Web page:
Led by Dr. Joseph G. Allen, the team resolved to bring clarity to the subject by establishing ‘The 9 Foundations of a Healthy Building’. Acknowledging that one of the primary obstacles to improving buildings can be an over-abundance of information and a lack of time to digest it, the 9 Foundations are accompanied by ‘curated summaries’ that provide actionable insight into the core elements of healthy indoor environments. Collectively, they remind us that achieving healthier and more productive working spaces need not be as demanding as we sometimes imagine.
“Achieving healthier and more productive working spaces does not need to be as demanding as we sometimes imagine. With a clear plan of action, virtually any building can be made significantly healthier”, says Priva Building Automation’s General Manager, Jerry Vermaas.
Although it will always be preferable to design a new healthy building from the ‘ground up’, these principles can be readily applied as retrofits to existing buildings. In light of current events – where the need to maintain fresh air supplies and cleaner working environments has become even more critical – we would encourage everyone to become familiar with the 9 Foundations, which are explored in detail in Dr Allen’s acclaimed new book, Healthy Buildings: How Indoor Spaces Drive Performance and Productivity (2).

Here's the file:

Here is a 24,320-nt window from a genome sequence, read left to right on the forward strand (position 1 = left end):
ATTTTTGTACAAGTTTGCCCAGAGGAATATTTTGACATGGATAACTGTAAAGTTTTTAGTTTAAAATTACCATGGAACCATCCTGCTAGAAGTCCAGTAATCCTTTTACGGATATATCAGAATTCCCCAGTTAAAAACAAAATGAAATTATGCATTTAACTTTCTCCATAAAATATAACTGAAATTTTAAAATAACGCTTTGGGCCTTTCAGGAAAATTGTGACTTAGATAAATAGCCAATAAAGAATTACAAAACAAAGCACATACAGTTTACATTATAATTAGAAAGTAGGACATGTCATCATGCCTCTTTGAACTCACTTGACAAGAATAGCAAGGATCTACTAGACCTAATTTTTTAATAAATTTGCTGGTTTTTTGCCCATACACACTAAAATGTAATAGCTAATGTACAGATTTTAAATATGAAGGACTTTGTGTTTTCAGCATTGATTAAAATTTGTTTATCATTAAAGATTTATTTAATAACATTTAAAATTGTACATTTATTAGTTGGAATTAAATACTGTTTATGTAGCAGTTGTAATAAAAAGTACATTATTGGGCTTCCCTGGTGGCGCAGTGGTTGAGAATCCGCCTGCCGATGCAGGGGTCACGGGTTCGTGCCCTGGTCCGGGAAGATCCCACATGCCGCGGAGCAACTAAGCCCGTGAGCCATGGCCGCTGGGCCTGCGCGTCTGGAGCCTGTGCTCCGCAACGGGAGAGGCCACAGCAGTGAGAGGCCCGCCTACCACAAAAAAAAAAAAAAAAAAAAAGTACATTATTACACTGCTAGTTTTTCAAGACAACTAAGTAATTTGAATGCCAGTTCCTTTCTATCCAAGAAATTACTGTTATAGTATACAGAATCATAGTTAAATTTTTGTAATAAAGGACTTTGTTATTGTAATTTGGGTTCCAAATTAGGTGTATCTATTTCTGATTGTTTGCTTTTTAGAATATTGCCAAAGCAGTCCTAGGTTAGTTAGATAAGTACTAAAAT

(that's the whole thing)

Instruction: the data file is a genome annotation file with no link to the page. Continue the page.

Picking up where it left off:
1) Air quality: this ‘foundation’ calls for low-emission building materials and a maintenance of humidity levels from 30-60 percent.
2) Dust and pest: use high-efficiency filter vacuums and clean surfaces regularly.
3) Lighting and views: provide as much daylight and/or high intensity blue-enriched lighting as possible.
4) Moisture: avoid moisture or mold build-up by regular inspections of roofing, plumbing, ceilings and HVAC equipment.
5) Noise: protect against outdoor noises and control indoor noise such as mechanical equipment.
6) Safety and security: ensure safety and carbon monoxide standards are satisfied, and put an emergency action plan in place.
7) Thermal health: meet minimum thermal comfort standards for temperature and humidity.
8) Ventilation: on many people’s minds due to current events, this calls for users to meet or exceed local guidelines for outdoor air quality.
9) Water quality: ensure relevant national standards are met, which may require the installation of a purification system.
The report backs up these principles with extensive background on the connection between working environment and performance. For instance, multiple studies, including one by Harvard, “have shown that substandard ventilation rates negatively impact cognitive function”.
At Priva the connection between buildings and wellbeing has been a preoccupation for several years now, informing both our solutions development and sector commentary (3). In light of the global health crisis, we expect this kind of thinking to become much more commonplace, and the 9 Foundations provide an excellent basis for progress. As well as offering the potential for a healthier and more productive workforce, the foundations' clarity will help building managers secure funding from CEOs and finance directors – and, this is a subject we will return to in future blogs.
(1)‘The 9 Foundations of a Healthy Buildings’, available in full here: https://forhealth.org/9_Foundations_of_a_Healthy_Building.February_2017.pdf
(2) Published by Harvard University Press, April 2020: www.hup.harvard.edu/catalog.php?isbn=9780674237971
(3) See Priva White Paper ‘Investing in Health and Comfort: What are the Benefits?’
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